That this chatter is now presented as a contribution to debate has been made possible by two policy disasters which have long been criticised in these pages. First, the reduction of the client/service provider encounter into a data gathering exercise, and secondly the roll-out of methadone maintenance treatment (MMT). Methadone, to be clear, is a nasty, synthetic substance that problematic drug users are right to be wary of. Most people with substance issues, or let us be precise, opiate problems, look for help with getting control over their lives. Things are not going well in any department, their health is poor, they frequently run into trouble with the authorities, poverty becomes chronic, relationships are in a mess and at the root is that behavioural problem that drives people to abandon care and caution in pursuit of psychoactive pleasures. What many service users ask for is help with getting control over their own selves to tackle the complexity of a messy life. Often understanding what it is about them and the drug is a good starting point, which is why many seek out services in order to talk things through.
But talk or discovery is not really what they are there for any longer, because the drug treatment industry has defined what addiction is and claims to own the tools to manage it. Presented by its manufacturers as medicine, methadone serves to legitimate a dependence substitution that has the dubious benefit of locking service users into a relationship with the treatment provider. It may be successful in reducing the consumption of street drugs, but only because the service is now the dominant drug supplier. It is well known that many service users resist methadone prescription and even more accept it reluctantly. Primo, a prodigious consumer of alcohol, cocaine and heroin throughout the 1990s, summarises widely held views: “Methadone sucks. I hate it” (Bourgois, 2000).
Many service users who are on a script report negative health consequences and a rapid transfer of dependency. Moreover, the transmogrification of methadone into medicine has stultified the development of alternatives, be this the use of opium tinctures used traditionally in opium cultivating countries or the treatment modalities utilising psychoactives like ibogaine or ayahuasca.
Most inimical to the wider drug policy reform and treatment ideals has been the way Methadone Maintenance or opiate substitution therapy (OST) has become a substitute for harm reduction. Whereas HR provided drug policy with a new overarching principle, a toolkit of methods and an acknowledgement that drugs were part of the cultural fabric, the rise and rise of OST prepared the way for the counter revolution. By pointing to the obvious flaws of MMT, critics have been able to could tear down the network of harm reduction policies and services built up over a couple of decades. For this is where the current “recovery” is heading, back to the 1980s when drugs were part of a simple Manichean world of moral halves. All one needed was more robustness, toughness, messages, grim-faced policy announcements and the dispersal of funds to favoured agencies. These would repay the debt by weaving a screen for the government’s social and economic policy failures.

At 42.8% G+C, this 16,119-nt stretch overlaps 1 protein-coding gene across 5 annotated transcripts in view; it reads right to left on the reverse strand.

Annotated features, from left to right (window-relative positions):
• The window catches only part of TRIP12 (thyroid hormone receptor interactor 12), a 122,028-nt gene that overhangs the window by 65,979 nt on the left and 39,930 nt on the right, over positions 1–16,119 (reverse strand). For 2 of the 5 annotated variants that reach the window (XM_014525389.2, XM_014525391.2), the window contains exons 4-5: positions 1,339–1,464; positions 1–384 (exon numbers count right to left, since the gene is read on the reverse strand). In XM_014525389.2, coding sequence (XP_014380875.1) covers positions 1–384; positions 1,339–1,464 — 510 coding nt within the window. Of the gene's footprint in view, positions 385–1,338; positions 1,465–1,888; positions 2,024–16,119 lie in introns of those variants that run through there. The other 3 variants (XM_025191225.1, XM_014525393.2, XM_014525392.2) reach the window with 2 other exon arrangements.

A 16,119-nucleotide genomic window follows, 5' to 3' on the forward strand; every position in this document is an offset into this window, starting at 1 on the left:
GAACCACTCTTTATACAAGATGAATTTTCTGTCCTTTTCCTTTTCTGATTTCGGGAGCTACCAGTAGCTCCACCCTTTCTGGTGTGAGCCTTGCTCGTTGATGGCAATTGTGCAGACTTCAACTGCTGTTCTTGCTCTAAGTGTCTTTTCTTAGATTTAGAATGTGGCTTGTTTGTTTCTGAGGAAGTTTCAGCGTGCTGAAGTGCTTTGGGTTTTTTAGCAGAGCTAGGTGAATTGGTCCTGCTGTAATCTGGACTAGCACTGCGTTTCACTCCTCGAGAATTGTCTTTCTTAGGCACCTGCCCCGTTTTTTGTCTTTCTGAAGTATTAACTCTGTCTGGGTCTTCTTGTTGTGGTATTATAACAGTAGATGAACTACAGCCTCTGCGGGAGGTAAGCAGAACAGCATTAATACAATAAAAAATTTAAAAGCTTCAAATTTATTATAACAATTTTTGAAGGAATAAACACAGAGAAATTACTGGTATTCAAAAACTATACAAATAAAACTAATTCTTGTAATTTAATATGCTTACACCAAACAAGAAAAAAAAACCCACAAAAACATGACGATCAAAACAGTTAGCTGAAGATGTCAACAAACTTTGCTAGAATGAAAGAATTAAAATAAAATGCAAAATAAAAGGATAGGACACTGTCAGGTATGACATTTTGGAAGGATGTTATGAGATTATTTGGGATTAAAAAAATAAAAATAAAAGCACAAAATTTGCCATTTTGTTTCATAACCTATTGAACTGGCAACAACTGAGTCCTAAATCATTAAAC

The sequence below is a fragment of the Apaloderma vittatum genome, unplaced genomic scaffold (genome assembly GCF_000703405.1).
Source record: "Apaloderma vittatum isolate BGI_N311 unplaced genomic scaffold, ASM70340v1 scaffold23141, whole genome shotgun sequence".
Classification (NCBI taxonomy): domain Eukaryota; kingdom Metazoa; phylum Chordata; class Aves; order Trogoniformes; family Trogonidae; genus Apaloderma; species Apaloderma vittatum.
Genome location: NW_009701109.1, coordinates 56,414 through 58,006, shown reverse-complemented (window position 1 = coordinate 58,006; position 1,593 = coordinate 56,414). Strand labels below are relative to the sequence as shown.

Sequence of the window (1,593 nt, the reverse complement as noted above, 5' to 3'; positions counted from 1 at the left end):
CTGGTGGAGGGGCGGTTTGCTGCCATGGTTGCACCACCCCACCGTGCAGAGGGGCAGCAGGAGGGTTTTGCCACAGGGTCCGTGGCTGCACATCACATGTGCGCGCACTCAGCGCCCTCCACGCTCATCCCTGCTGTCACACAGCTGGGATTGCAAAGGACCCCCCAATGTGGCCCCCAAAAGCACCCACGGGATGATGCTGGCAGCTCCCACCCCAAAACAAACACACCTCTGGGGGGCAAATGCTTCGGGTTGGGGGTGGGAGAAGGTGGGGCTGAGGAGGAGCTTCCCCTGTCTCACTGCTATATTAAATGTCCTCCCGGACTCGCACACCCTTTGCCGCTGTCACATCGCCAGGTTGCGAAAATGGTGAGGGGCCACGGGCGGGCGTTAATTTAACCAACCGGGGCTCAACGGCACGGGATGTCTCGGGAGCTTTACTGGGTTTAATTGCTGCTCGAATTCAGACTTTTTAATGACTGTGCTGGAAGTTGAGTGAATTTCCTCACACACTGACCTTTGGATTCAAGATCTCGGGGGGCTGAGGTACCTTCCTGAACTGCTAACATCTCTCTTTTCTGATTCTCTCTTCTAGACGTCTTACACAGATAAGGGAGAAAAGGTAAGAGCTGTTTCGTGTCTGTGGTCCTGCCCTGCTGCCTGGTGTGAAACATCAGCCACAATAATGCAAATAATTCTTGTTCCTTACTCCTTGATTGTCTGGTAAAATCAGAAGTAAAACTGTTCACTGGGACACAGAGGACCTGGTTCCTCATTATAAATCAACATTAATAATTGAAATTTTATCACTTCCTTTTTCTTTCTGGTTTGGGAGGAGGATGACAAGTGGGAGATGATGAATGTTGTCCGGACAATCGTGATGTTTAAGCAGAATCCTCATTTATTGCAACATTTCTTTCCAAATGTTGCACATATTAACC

The emphasis on recovery means resealing the wormy can of drug policy, while presenting to the electoral world a conservatism with a human face. Maintaining tough sanctions has kept social conservatives on board while the money for treatment assuages the liberal democrats. But the shift from reducing harm to targeting drug use bodes ill for service users and the treatment system. One can only hope that funds are simply not available for more “robust” policing of drug consumers. More to the point will be how treatment services will manage the notorious rate of relapse when abstinence only delivers a return.
As ever, there is a positive outcome potential in all this. Critical study of results may raise questions about the medical model and feed into policy debates. The shift away from MMT is a gain in its own right, and may lead to the randomized injecting opiates treatment trial dropping two consonants and being rolled out nationally. Particularly if the withdrawal of service provision from clients with no intention of becoming abstinent should be linked with a sharp rise in offending. The last government’s generous investment in the sector, it should be remembered, was an imaginative way of being tough on the causes of crime. Ironically, the party conventionally associated with law and order, has relegated this objective behind the moral imperative of abstinence. But a surge in property offences during the age of austerity could prompt the extension of opiate treatment.
Rationalisation of services will create new opportunities for self-help groups, local services and new charities with a different ethos. Drugs have a tendency to confound policy makers and cause upset to the best laid plans. we look forward to the eventual evaluation of this strategy.
Bourgois, P. (2000), “Disciplining addictions: the bio-politics of methadone and heroin in the United States”, Culture, Medicine & Psychiatry, Vol. 24, pp. 165–95